DEAR MISS MANNERS: When I am out strolling with my adopted 21-month-old son, I am periodically stopped by strangers who comment on how beautiful he is. My instinct is to thank them, simply because my son is not yet in a position to do likewise. At the same time, the "thank you" rings a little hollow in my ear since I am in no way responsible for his looks.
Perhaps I am mistaken here, but it seems to me that when we compliment a child's looks, we are also paying an implicit compliment to the biological parents who made those looks possible. An adoptive parent can have no share in such a commendation.
Is it appropriate, then, to say thank you? Or, should I behave in the manner of a disinterested bystander? "By golly, you're right!" seems even less appropriate than "thank you."
GENTLE READER: You will soon be responsible for your son's looks, in that as soon as he is able to understand what you are saying, he will look mighty embarrassed.
Weighing offhand compliments to make scrupulously sure that the credit goes where it is due is a tedious enough practice in itself, bound to alert people who are trying to be nice that it is not worth the effort.
It is more offensive when you consider foregoing ordinary maternal pride to maintain the point that your son is adopted. Strangers whose compliments do not provoke the customary response will simply conclude that you are rude, but your son will understand that you are distancing yourself from him.
For heaven's sake, just say "thank you." If someone happens to remark that you are looking good, do you feel obliged to defer to your ancestors?
DEAR MISS MANNERS: When one is arriving slightly late to a performance and is admitted during the overture, and then has to travel to seats in the center of a row, is it less rude to whisper apologies to each person one passes, which takes longer and makes more noise, or simply to move as quickly as possible to minimize the disruption and hope that one's body language conveys apology?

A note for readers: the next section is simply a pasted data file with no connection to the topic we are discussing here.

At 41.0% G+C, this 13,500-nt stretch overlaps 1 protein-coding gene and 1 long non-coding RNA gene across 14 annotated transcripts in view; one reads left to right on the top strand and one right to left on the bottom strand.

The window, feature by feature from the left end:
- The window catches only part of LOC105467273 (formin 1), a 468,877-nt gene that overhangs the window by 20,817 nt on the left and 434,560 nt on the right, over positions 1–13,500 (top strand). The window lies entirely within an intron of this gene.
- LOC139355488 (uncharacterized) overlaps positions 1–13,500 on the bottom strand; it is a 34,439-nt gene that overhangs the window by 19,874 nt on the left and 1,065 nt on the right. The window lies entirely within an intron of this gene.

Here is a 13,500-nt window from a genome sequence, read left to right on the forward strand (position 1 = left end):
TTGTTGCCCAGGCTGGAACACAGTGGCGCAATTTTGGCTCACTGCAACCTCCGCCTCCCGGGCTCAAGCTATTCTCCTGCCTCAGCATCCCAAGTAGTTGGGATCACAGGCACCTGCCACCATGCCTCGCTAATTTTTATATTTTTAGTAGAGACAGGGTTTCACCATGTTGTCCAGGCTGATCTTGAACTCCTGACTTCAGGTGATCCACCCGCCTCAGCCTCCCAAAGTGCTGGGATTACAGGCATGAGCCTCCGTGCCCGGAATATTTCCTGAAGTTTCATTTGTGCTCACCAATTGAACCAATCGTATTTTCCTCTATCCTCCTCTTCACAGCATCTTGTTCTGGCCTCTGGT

Also, because I was admitted at the rear doors and after the lights went down, I was granted my own light-wielding usher, who held his free arm out to me. I felt that I did, indeed, have some need for a guiding arm, so I took it -- whereupon he dropped my arm as if it were a wet codfish and seemed badly startled. Did I presume, or did he err?
I am, of course, aware that ideally one should not be late to the ballet. That is my new main goal in life.
GENTLE READER: And a noble goal it is, too. Should you falter, Miss Manners would suggest watching from the back of the theater until the overture is finished, as there is often a pause for latecomers.
This is for the sake not only of other patrons and your oddly flustered usher, but your own. As you should not whisper during the music and you should face away from those seated when passing them, Miss Manners cannot imagine what it would take to convey your apologies through body language in the dark. Ballet itself is a simple skill in comparison.